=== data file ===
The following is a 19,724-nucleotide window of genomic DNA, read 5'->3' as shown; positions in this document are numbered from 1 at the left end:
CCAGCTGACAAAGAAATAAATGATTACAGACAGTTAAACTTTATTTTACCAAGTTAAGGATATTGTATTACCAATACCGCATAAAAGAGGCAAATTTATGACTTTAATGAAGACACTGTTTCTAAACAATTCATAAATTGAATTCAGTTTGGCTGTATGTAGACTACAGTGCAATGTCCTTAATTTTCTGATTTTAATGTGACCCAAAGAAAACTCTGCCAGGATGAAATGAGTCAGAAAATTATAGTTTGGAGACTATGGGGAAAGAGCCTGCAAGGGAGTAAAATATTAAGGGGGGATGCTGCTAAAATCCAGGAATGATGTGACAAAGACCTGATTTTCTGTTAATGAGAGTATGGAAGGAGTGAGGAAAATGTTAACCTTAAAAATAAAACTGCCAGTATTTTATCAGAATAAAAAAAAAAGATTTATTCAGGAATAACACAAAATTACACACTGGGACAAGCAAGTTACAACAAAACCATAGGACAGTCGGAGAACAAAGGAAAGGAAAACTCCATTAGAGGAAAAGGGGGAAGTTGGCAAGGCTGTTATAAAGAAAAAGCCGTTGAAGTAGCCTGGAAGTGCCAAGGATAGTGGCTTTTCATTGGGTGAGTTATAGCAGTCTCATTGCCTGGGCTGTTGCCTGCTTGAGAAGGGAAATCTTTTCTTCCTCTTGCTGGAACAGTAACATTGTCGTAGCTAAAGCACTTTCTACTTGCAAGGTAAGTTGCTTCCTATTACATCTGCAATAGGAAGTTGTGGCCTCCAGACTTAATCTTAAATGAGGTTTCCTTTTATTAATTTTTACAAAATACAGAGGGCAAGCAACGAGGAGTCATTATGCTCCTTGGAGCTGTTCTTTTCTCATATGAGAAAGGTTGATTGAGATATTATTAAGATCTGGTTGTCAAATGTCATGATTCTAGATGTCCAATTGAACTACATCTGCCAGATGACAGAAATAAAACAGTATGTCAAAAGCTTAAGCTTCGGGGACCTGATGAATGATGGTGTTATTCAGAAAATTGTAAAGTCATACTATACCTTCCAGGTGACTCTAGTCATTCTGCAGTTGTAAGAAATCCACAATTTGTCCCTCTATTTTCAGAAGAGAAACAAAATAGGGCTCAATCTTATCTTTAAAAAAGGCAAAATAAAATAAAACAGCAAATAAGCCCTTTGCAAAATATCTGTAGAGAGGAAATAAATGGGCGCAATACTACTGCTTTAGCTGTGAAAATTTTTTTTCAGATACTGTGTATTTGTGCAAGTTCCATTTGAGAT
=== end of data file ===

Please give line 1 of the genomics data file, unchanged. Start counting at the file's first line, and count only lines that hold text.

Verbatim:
The following is a 19,724-nucleotide window of genomic DNA, read 5'->3' as shown; positions in this document are numbered from 1 at the left end: